Robin George Collingwood

Collingwood, Robin George

 

Born Feb. 22, 1889, in Cartmel Fell, Lancashire; died Jan. 9, 1943, in Coniston, Lancashire. English idealist philosopher and historian and representative of neo-Hegelianism. Authority on the history of ancient Britain.

Collingwood was a professor of philosophy at Oxford from 1935 to 1941. Under the influence of B. Croce, Collingwood sought to establish a link between philosophy and history. He held that philosophy ought to adopt the historical method and that both disciplines have a common subject—human thought developing historically. The historian studies human thought by analyzing the products of spiritual and material culture, and the philosopher, by interpreting the data of self-consciousness and by introspection. According to Collingwood, thought forms a hierarchy of “forms of experience” based on imagination, symbolization, and abstraction (art, religion, science, natural science, history, and philosophy). Opposing neopositivism, he advocated the traditions of idealist metaphysics derived from Plato and Hegel.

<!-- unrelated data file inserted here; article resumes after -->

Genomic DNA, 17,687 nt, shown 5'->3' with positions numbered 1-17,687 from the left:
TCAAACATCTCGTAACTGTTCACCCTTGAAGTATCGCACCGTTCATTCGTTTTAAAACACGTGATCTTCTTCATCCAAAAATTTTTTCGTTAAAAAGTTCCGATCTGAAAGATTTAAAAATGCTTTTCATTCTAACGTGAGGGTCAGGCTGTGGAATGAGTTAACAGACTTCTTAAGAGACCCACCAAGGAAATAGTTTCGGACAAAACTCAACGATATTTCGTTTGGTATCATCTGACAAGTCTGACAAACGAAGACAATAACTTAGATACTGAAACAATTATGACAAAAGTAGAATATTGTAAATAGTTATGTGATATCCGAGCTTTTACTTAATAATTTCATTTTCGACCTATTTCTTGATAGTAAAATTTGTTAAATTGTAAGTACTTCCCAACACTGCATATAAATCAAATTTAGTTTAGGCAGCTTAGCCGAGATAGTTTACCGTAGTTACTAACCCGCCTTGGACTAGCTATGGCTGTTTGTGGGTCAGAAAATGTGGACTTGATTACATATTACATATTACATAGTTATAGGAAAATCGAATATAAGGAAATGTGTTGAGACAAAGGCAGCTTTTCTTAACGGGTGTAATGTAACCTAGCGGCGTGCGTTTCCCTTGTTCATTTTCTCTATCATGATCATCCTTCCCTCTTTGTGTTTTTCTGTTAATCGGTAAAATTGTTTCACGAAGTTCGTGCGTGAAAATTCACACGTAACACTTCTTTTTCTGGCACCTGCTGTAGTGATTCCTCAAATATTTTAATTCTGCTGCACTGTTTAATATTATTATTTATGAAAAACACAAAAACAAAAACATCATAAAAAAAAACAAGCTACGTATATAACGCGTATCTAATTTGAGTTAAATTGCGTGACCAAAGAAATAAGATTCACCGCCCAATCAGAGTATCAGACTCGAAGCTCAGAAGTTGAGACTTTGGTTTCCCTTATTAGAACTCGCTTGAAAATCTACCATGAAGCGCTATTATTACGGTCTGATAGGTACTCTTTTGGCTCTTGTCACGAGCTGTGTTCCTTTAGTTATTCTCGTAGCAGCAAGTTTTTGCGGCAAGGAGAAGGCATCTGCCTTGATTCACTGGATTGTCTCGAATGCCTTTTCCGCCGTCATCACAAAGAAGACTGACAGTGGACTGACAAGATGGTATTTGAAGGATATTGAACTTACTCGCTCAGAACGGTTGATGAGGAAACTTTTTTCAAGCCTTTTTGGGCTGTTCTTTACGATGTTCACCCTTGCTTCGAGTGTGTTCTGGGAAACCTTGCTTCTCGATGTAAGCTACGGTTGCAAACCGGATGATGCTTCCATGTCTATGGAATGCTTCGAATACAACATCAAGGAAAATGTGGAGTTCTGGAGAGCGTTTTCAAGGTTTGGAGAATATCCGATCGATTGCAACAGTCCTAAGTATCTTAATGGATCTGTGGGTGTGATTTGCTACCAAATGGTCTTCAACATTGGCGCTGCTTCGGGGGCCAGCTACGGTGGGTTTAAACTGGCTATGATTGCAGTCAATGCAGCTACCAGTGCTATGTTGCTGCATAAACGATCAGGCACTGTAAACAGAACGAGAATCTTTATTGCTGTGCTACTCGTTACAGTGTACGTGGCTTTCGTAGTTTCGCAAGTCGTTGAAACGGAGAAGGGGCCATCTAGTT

WORKS

Speculum mentis. Oxford, 1924.
Essay on Philosophical Method. Oxford [1933].
The New Leviathan. Oxford, 1942.
An Autobiography. New York, 1944.
The Principles of Art. Oxford, 1947.
The Idea of Nature. Oxford, 1945.
The Idea of History. Oxford, 1956.
The Archaeology of Roman Britain. London, 1969. (With I. Richmond.)

REFERENCES

Kissel’, M. A. ‘“Kriticheskaia filosofiia istorii’ v Velikobritanii.” Voprosy istorii, 1968, no. 5.
Kissel’, M. A. Uchenie o dialektike v burzhuaznoi filosofii 20 v. [Leningrad] 1970.
Donagan, A. The Later Philosophy of R. G. Collingwood. Oxford, 1962.

M. A. KISSEL’

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In his unpublished "Lectures on the Ontological Proof of the Existence of God" (hereafter LOP) written in 1919, the original Idealist English philosopher Robin George Collingwood (1889-1943) displays the extent to which the problem of belief represented a deep and serious concern for him.
1) Robin George Collingwood, An Essay on Metaphysics (Oxford: Oxford University Press, 1940), 210.